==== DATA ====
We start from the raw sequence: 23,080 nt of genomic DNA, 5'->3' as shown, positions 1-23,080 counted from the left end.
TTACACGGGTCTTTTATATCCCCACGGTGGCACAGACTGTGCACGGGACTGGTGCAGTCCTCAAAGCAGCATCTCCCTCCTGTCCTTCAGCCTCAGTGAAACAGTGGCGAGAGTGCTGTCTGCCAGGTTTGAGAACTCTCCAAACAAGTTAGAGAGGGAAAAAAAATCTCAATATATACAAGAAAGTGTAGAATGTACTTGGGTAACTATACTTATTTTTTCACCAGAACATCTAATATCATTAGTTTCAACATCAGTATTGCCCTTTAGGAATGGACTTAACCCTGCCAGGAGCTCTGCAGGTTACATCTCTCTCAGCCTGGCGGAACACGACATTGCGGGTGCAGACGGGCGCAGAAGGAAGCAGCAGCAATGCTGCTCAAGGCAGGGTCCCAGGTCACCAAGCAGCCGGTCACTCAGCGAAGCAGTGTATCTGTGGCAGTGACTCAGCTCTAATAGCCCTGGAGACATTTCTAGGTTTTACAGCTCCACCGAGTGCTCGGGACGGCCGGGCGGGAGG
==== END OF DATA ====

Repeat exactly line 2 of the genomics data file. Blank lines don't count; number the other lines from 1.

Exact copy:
TTACACGGGTCTTTTATATCCCCACGGTGGCACAGACTGTGCACGGGACTGGTGCAGTCCTCAAAGCAGCATCTCCCTCCTGTCCTTCAGCCTCAGTGAAACAGTGGCGAGAGTGCTGTCTGCCAGGTTTGAGAACTCTCCAAACAAGTTAGAGAGGGAAAAAAAATCTCAATATATACAAGAAAGTGTAGAATGTACTTGGGTAACTATACTTATTTTTTCACCAGAACATCTAATATCATTAGTTTCAACATCAGTATTGCCCTTTAGGAATGGACTTAACCCTGCCAGGAGCTCTGCAGGTTACATCTCTCTCAGCCTGGCGGAACACGACATTGCGGGTGCAGACGGGCGCAGAAGGAAGCAGCAGCAATGCTGCTCAAGGCAGGGTCCCAGGTCACCAAGCAGCCGGTCACTCAGCGAAGCAGTGTATCTGTGGCAGTGACTCAGCTCTAATAGCCCTGGAGACATTTCTAGGTTTTACAGCTCCACCGAGTGCTCGGGACGGCCGGGCGGGAGG